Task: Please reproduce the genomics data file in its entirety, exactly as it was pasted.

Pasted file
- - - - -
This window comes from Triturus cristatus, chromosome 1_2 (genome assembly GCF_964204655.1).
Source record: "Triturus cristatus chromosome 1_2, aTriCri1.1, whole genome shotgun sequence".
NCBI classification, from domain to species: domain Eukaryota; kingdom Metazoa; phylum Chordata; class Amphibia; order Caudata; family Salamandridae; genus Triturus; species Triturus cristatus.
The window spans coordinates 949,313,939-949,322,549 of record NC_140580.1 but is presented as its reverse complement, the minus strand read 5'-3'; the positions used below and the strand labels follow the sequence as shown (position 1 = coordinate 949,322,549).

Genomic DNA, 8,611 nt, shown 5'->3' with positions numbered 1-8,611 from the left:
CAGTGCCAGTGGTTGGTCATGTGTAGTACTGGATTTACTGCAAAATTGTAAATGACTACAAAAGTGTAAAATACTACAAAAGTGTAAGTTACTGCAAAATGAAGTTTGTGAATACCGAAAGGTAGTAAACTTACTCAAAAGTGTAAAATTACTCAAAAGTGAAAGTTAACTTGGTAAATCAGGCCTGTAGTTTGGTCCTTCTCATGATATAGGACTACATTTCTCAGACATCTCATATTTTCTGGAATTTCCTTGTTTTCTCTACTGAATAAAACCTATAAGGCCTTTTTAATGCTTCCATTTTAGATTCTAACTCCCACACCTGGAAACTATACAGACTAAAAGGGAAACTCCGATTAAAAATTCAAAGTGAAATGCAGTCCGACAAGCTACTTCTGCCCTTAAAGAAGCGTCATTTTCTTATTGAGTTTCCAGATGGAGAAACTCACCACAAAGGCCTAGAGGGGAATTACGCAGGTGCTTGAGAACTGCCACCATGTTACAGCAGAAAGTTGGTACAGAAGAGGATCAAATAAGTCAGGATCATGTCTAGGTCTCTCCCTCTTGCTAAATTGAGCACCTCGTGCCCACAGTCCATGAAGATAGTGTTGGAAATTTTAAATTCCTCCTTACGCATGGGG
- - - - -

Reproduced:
This window comes from Triturus cristatus, chromosome 1_2 (genome assembly GCF_964204655.1).
Source record: "Triturus cristatus chromosome 1_2, aTriCri1.1, whole genome shotgun sequence".
NCBI classification, from domain to species: domain Eukaryota; kingdom Metazoa; phylum Chordata; class Amphibia; order Caudata; family Salamandridae; genus Triturus; species Triturus cristatus.
The window spans coordinates 949,313,939-949,322,549 of record NC_140580.1 but is presented as its reverse complement, the minus strand read 5'-3'; the positions used below and the strand labels follow the sequence as shown (position 1 = coordinate 949,322,549).

Genomic DNA, 8,611 nt, shown 5'->3' with positions numbered 1-8,611 from the left:
CAGTGCCAGTGGTTGGTCATGTGTAGTACTGGATTTACTGCAAAATTGTAAATGACTACAAAAGTGTAAAATACTACAAAAGTGTAAGTTACTGCAAAATGAAGTTTGTGAATACCGAAAGGTAGTAAACTTACTCAAAAGTGTAAAATTACTCAAAAGTGAAAGTTAACTTGGTAAATCAGGCCTGTAGTTTGGTCCTTCTCATGATATAGGACTACATTTCTCAGACATCTCATATTTTCTGGAATTTCCTTGTTTTCTCTACTGAATAAAACCTATAAGGCCTTTTTAATGCTTCCATTTTAGATTCTAACTCCCACACCTGGAAACTATACAGACTAAAAGGGAAACTCCGATTAAAAATTCAAAGTGAAATGCAGTCCGACAAGCTACTTCTGCCCTTAAAGAAGCGTCATTTTCTTATTGAGTTTCCAGATGGAGAAACTCACCACAAAGGCCTAGAGGGGAATTACGCAGGTGCTTGAGAACTGCCACCATGTTACAGCAGAAAGTTGGTACAGAAGAGGATCAAATAAGTCAGGATCATGTCTAGGTCTCTCCCTCTTGCTAAATTGAGCACCTCGTGCCCACAGTCCATGAAGATAGTGTTGGAAATTTTAAATTCCTCCTTACGCATGGGG